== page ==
"I declare for't," grumbled Deacon Ellery, "it beats all to see that are feller work; I dono whether he's a fool or not. See him a pitchin' into the wood-pile, mother? Well, ye'd say there warnt no better feller to pile wood betwixt here'n Danbury; but yesterday, when he was a sawin', all of a sudden he stopped short 'n jumped the fence 'n lay down in the sunshine 'nd kicked his heels. Jim,' says I, 'what be ye stoppin' for?' 'So's to grow,' ses he, cooler'n a cucumber. 'Grow?' says I. 'Yes,' ses he. 'It's a reel growin' day; the' aint a heap sech days; sun a shinin', birds a singin', wind a blowin' real soft: mostly we're friz to death in this world; kinder stunted, Deacon; I want to grow whilst I can; there's more'n forty days in the wilderness to work, ye know.' Well, if I didn't let him be! 'Taint no use a talkin' to him when he gets a curus notion like that holt on him."
"There's somethin' to most o' his notions, that's a fact," replied the old lady. "I kinder wonder whether or no he aint got the right on't, Mr. Ellery. Mebbe ef we'd took more sunshine into us along back, you an' me wouldn't ha' been so dreadful rheumaticky."
"He's a queer genius anyhow," muttered the Deacon, walking off; but it was to be observed after this that the old man sat in the south doorway more than he ever had done; and that his wife let in all the sunshine into her bed-room and kitchen that the small green-paned windows allowed. If they were too old to be cured of rheumatism, at least the rooms grew cheery and the air sweet, and spectacles did them more good than usual.
They would neither have read or remembered a hygienic treatise on the benefits of sun and air, but they had sense enough to accept the homely wisdom of Jericho Jim, and brains enough not to let carpets stand between them and comfort.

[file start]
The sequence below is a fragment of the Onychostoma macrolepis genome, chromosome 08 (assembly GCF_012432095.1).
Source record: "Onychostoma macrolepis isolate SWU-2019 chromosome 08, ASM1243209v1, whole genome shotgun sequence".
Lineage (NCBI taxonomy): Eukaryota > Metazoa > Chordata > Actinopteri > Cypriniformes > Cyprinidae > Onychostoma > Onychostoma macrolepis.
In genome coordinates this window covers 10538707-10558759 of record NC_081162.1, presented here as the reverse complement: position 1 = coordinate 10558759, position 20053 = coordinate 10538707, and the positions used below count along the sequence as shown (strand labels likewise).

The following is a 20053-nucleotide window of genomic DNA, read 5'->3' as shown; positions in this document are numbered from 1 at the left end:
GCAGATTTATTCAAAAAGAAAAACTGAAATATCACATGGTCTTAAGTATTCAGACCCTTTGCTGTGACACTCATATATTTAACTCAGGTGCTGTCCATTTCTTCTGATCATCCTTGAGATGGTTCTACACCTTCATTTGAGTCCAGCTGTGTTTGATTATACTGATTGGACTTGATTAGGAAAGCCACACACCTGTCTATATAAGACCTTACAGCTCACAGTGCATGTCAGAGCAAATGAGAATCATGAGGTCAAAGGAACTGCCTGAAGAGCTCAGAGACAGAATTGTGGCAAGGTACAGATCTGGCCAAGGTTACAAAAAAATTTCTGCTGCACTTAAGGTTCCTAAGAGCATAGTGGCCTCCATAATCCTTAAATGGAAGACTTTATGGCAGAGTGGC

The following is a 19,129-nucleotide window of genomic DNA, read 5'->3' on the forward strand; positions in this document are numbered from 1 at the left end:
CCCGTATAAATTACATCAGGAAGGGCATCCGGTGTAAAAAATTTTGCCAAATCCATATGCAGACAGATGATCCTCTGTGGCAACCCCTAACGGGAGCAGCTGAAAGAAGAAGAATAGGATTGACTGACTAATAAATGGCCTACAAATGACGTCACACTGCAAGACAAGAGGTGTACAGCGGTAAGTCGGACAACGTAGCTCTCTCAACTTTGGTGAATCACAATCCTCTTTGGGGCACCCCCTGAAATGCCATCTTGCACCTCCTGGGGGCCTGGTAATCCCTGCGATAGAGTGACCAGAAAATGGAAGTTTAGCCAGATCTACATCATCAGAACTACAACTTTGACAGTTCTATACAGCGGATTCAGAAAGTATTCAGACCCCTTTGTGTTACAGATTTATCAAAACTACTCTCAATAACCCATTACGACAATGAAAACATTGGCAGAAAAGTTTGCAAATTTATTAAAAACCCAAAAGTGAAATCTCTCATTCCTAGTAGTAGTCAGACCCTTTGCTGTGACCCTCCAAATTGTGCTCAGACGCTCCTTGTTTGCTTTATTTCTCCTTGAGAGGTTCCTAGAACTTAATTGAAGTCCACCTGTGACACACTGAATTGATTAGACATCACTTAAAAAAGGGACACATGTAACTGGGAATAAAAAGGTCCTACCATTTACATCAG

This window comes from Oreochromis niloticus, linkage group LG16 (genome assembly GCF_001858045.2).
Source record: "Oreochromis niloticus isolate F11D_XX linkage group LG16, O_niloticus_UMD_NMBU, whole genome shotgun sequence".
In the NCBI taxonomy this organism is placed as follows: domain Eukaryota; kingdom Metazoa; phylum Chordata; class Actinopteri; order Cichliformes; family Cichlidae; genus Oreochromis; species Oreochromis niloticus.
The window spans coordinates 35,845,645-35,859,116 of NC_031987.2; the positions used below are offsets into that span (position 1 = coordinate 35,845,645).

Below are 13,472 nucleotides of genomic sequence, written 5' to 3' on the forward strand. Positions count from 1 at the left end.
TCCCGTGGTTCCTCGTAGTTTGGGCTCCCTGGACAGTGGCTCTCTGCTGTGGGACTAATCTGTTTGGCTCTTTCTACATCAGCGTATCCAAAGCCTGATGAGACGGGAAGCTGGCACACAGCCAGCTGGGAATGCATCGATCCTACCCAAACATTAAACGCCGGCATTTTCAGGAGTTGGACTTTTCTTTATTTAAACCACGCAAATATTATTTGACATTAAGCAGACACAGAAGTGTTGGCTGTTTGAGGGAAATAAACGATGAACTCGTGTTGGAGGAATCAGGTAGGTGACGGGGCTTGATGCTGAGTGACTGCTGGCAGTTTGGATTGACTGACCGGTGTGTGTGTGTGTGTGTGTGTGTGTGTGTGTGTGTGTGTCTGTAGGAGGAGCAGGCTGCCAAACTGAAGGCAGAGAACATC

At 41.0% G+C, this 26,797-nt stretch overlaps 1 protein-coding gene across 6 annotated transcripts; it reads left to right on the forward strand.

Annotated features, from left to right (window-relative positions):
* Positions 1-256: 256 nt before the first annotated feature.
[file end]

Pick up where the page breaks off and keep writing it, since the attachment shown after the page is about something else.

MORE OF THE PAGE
Before many months Jim became a sort of neighborhood courier; he peddled milk for the Deacon, and dispensed with his quarts and pints all the news of the village. Many a good woman waited eagerly for his coming, and ran out with her apron over her head, not merely for the pitcher of fresh, sweet, rich fluid, but to hear about "Mis'" Alien's sick baby, or Jones's grandmother who broke her leg last week, or Sary Penny's company from York; and it was strange enough to see how quaintly and. deftly Jim fitted his story to the hearer. With the curious instinct that sometimes dwells in the souls of those we conceitedly call half-witted, he seemed to comprehend the characters he met, to understand their wants and their ways; and many was the word in season carelessly dropped from his lips that did a blessed errand, all the more because it was uttered by "the foolishness of man."
"Did ye stop to Harris's to-day? in quired the Deacon, as Jim rode up to the gate one frosty morning, with clattering empty cans.
"Well, I expect I did."
cherk. Then he larfed rough as bark. 'Give us a quart,' sez he; 'I haint got no change to-day.' 'Well,' sez I, 'it aint no matter's long's ye're to hum; Deacon's willin' to trust folks 't stay to hum.' He looked orful beat 'n mad, 'nd I see the doctor larfin'; but he took the milk, 'nd I whipped up, I tell ye."
Jericho Jim never knew that Tim Harris staid at home through his wife's long illness, simply to be sure, since he had no money to buy it with, that the delicate baby, sole survivor of six, should have its regular food; for drunkard and idler as he was, he had a passionate, reasonless fondness for his children; and when one after another they died he sought fresh consolation at the whiskey shop. But this one lived, thanks to its sudden weaning from its heart-broken, wornout mother, whose bitter troubles and meager food had poisoned even the draught of life for her babies, and sent them to untimely graves. While she lay helpless and raving with fever for nine long weeks, Tim staid at home, nursed her as well as he could, tended and fed the baby, who learned to cry for him, instead of crying at the sight of him as all the others had, and getting fat and rosy on the yellow milk that Jim brought daily in a little pail from the Deacon's Alderney, wound itself round the father's heart, kept him with bands stronger than iron from his evil haunts, taught him to live without his stimulant, at least for so long; and established a hold on him never lost. It was little Rosy Harris who in after years coaxed her father into good habits, and made her mother's last days bright and calm; but it was Jericho Jim who began the good work with his unauthorized statement of the Deacon's willingness to trust a man who "stayed to hum."